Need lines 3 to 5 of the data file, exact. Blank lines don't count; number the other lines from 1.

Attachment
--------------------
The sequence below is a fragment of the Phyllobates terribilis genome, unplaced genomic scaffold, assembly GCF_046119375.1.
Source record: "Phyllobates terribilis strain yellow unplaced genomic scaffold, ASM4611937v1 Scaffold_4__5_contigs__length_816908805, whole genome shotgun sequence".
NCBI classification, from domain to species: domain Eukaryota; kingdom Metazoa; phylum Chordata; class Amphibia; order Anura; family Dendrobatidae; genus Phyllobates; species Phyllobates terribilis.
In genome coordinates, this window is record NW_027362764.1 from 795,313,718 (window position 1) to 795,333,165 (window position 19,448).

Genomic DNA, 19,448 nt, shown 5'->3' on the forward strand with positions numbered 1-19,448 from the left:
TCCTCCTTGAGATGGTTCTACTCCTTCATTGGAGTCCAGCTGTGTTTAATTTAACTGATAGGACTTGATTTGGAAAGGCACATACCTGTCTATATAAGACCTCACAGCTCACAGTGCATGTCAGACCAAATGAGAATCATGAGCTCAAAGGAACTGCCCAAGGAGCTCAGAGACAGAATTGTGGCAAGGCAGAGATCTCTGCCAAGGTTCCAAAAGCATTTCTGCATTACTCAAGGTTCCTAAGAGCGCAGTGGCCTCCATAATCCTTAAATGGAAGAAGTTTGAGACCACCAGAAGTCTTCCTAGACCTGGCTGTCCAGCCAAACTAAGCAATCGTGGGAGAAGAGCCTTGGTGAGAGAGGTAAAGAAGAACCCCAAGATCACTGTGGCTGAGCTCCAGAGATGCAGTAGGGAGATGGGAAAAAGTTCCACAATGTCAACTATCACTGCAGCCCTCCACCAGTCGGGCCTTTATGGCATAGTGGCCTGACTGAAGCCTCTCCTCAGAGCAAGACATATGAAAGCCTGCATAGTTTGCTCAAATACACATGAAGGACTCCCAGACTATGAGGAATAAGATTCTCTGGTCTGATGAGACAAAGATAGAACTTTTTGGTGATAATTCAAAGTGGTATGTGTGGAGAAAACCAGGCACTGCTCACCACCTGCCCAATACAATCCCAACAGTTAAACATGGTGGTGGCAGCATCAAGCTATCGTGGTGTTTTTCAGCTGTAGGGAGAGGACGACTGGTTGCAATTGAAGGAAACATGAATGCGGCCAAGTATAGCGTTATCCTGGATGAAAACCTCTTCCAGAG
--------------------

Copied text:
NCBI classification, from domain to species: domain Eukaryota; kingdom Metazoa; phylum Chordata; class Amphibia; order Anura; family Dendrobatidae; genus Phyllobates; species Phyllobates terribilis.
In genome coordinates, this window is record NW_027362764.1 from 795,313,718 (window position 1) to 795,333,165 (window position 19,448).

Genomic DNA, 19,448 nt, shown 5'->3' on the forward strand with positions numbered 1-19,448 from the left: